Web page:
“SEAMANSHIP: The art and science of keeping out of trouble at sea, no matter whether your craft is a fully-rigged ship or a makeshift raft.”
NATIONAL MEDIA BIAS AGAINST SAILING
Hurling, the Irish women’s rugby team, the emergence of potential new stars in Irish athletics, all deserve strong sporting reportage as they got in the past week, but why the incessant concentration on English Premiership soccer and failing teams like Manchester United with very little Irish interest on-field should be given huge space when Irish sailors are hitting the top spots and being ignored, is difficult to understand, apart from ignorance or bias against sailing by the Irish national media. Ireland’s two top international sailors set new speed records for sailing in the past week and a young Cork sailor won a world silver medal, but little was reported about their achievements in the national media.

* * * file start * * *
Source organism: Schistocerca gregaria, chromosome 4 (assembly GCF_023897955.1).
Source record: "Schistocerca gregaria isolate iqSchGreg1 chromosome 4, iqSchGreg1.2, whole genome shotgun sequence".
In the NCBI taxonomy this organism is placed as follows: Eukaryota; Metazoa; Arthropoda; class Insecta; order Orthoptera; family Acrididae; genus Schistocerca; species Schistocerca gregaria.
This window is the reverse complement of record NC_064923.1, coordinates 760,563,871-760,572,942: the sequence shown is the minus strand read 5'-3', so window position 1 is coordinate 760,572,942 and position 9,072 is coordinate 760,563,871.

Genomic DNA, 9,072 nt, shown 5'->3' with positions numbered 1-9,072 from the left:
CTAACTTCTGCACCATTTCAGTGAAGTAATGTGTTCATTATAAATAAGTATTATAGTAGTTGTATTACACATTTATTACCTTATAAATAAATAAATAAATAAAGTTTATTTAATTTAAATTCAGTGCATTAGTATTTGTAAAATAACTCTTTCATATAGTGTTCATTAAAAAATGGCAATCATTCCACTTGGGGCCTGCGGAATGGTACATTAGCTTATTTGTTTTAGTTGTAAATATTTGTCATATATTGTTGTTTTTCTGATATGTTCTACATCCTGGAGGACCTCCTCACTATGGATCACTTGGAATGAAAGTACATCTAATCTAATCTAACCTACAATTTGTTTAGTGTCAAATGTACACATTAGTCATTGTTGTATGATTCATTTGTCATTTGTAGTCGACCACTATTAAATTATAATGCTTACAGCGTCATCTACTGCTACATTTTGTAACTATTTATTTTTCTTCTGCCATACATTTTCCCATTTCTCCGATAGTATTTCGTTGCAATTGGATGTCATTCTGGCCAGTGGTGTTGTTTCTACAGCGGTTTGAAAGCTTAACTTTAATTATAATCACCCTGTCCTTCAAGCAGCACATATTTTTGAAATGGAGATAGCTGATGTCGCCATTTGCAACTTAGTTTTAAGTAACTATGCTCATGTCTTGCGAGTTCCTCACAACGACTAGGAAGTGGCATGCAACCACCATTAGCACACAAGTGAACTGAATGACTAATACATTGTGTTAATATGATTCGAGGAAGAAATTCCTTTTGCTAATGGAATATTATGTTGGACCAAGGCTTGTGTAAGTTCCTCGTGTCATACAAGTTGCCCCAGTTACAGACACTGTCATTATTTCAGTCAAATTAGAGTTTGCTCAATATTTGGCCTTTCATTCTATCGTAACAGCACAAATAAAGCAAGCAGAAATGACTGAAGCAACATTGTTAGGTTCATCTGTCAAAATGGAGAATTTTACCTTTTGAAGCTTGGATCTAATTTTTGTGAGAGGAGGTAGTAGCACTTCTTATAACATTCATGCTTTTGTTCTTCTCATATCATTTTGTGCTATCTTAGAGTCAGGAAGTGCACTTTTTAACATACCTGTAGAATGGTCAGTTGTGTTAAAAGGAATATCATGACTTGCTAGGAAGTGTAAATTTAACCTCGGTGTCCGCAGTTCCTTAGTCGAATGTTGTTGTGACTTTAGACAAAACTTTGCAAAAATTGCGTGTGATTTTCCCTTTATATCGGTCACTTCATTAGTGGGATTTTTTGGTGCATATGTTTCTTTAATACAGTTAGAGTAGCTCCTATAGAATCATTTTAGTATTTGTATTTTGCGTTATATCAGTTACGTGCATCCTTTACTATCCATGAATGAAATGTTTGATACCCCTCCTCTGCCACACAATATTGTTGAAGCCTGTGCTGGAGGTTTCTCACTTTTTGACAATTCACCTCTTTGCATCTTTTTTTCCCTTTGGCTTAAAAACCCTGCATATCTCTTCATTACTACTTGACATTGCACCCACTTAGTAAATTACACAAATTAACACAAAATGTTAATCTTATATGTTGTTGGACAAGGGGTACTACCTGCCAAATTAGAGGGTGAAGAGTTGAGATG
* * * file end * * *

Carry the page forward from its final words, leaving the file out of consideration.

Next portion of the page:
• Read more about this topic in the Evening Echo/Cork in next Thursday’s SAILING page.
100 YEARS OF THE PANAMA CANAL
The Panama Canal, linking the Atlantic and Pacific Oceans, is marking a century of existence. The first vessel to transit the 47-mile man-made canal was the SS Ancon, on August 15, 1914, shown a historic photograph issued by the Panama Canal Authority. The canal changed global trade forever as ships no longer had to go around Cape Horn. A total of €162 billion in goods are shipped through the canal each year. It connects 144 maritime routes that call to 1,700 ports in 160 countries but, showing the vast extent of shipping and its vital importance to global trade, this is still only 3 per cent of all waterborne freight.